ANCHORAGE, Alaska – Due to an acute shortage of priests in Alaska, the life experienced by Father Nelson Marilag may become the norm as the practice of sharing clergy across the boundaries of Alaska’s three Catholic dioceses becomes more common.
Over the past decade, many U.S. dioceses have moved toward a model of sharing one priest among multiple parishes. Alaska’s bishops are experimenting with the idea of sharing priests across whole dioceses.
Father Marilag is already on loan from the Diocese of Cotabato, Philippines, and has been officially assigned to minister in the Archdiocese of Anchorage. However, he is now also helping to serve Catholics in Barrow – the northernmost city in the United States and part of the Diocese of Fairbanks.
Having priests work simultaneously within two dioceses is rare, but the developing arrangement in Alaska is part of a new strategy by the Alaska Catholic Conference of Bishops to help mitigate the impact of a growing priest shortage.
Father Marilag’s assignment represents the trial run of the new plan.
“It’s true that this plan is in its infancy,” Anchorage Archbishop Roger L. Schwietz told the Catholic Anchor, his archdiocesan newspaper, “and we haven’t dealt with the details yet.”
For now, Father Marilag regularly leaves the more southern Archdiocese of Anchorage to help provide sacraments farther north in the Fairbanks Diocese. He visits St. Patrick Church in Barrow every four to six weeks, spending about 10 days before returning to the Anchorage Archdiocese.
In Barrow, the Catholic population of St. Patrick’s is about 80 percent Filipino. This makes the ministry of a Filipino priest all the more relevant for the community, Archbishop Schwietz said.
Barrow, with a population of 4,429, is still more than 60 percent Inupiat Eskimo. Because of the way early missionaries divided up the state, the area has never had a large Native Catholic population.
The influx of immigrants, however, who Father Marilag said work largely in the schools and administrative offices, has brought a need for a greater Catholic presence.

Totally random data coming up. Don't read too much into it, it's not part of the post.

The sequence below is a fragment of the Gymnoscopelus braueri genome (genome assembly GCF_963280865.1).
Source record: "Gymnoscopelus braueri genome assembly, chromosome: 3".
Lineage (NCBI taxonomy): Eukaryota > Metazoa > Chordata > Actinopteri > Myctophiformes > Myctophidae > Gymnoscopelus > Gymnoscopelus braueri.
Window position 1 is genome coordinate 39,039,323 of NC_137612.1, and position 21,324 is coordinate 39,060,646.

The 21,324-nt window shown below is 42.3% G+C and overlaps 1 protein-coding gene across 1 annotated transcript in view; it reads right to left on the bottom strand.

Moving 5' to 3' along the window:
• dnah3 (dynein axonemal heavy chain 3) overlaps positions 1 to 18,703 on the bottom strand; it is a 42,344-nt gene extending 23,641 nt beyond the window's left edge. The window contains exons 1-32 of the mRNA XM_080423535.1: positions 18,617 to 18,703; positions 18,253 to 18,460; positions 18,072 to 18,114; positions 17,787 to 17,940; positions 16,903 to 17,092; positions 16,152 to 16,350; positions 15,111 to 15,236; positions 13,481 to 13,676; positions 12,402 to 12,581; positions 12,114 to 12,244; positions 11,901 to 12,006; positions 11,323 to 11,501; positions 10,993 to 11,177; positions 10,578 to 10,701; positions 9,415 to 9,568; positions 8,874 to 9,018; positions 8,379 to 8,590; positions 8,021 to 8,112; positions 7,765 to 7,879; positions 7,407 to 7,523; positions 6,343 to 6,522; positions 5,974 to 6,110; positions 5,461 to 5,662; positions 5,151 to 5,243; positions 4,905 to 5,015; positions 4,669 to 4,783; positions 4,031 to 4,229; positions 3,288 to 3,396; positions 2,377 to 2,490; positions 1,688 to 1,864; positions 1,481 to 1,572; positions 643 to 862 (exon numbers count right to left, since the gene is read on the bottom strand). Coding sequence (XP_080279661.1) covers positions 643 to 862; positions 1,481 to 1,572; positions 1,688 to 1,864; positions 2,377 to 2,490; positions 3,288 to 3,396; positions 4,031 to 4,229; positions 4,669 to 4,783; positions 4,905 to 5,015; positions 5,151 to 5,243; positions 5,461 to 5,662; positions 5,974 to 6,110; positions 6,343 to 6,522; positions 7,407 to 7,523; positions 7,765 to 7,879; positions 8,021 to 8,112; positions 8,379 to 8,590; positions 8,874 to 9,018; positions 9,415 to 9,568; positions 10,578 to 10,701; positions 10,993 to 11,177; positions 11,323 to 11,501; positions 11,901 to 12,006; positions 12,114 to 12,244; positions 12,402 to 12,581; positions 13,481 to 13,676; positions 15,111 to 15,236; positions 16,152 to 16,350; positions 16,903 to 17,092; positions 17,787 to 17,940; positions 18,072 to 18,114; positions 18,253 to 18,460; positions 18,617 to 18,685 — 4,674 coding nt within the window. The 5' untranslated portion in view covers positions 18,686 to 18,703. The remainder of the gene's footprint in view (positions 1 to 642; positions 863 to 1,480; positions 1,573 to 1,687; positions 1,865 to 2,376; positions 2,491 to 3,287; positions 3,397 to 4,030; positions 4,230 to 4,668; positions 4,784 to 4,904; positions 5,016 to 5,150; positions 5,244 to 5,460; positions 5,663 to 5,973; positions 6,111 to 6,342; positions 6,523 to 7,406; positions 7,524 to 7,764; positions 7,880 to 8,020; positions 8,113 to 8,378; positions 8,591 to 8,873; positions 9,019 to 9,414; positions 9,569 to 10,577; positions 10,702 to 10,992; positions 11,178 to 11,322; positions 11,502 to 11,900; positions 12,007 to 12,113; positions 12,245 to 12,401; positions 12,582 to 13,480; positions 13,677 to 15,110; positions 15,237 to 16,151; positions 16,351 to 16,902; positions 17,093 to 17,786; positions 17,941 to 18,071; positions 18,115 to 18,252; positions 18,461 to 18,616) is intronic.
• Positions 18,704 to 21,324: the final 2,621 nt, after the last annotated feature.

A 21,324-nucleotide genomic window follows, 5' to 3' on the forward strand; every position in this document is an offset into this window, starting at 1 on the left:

In a phone interview from Barrow, Father Marilag told the Catholic Anchor that he was happy to minister there, despite the fact that the thermometer had dipped below zero and the sun was hidden for most of the day.
But most unusual was his discovery of so many fellow countrymen, he said.
“I was surprised to find the large number of Filipinos,” Father Marilag said, “and I could feel that sacramental need.”
In just a couple of days in the remote village, he had performed a baptism with more than 100 people attending and celebrated two weekend Masses, which drew about 150 people.
He has also been asked to bless many objects, hear confessions and bless family homes.
Despite a growing need for new priests in his own archdiocese, Archbishop Schwietz said he is pleased to be able to help the Fairbanks Diocese.
“Even though we are short of personnel here, Fairbanks is in more dire straits than we are, and it’s good to help,” he said.
The Fairbanks region is home to scores of small villages not connected by a road system, and often priests must make connecting flights through Anchorage from Fairbanks in order to reach rural parishes.
“I am very grateful for Archbishop Schwietz’s support,” Fairbanks Bishop Donald J. Kettler told the Catholic Anchor. “Our diocese is so sprawling and the number of sacramental ministers so few, it is a challenge to serve all of God’s people here. Father Marilag will be a welcome minister to St. Patrick’s Parish.”
Mary Gore, executive director of the Alaska Catholic Conference, said the bishops have discussed a plan to share priests, even long-term, but the details haven’t been settled. For example, she said, a priest from the Juneau Diocese might want a three-year assignment in the Anchorage Archdiocese, or someone from Anchorage might like to give three years to a remote parish in the Fairbanks Diocese. Financial and other considerations of such trade-off remain to be developed, she said.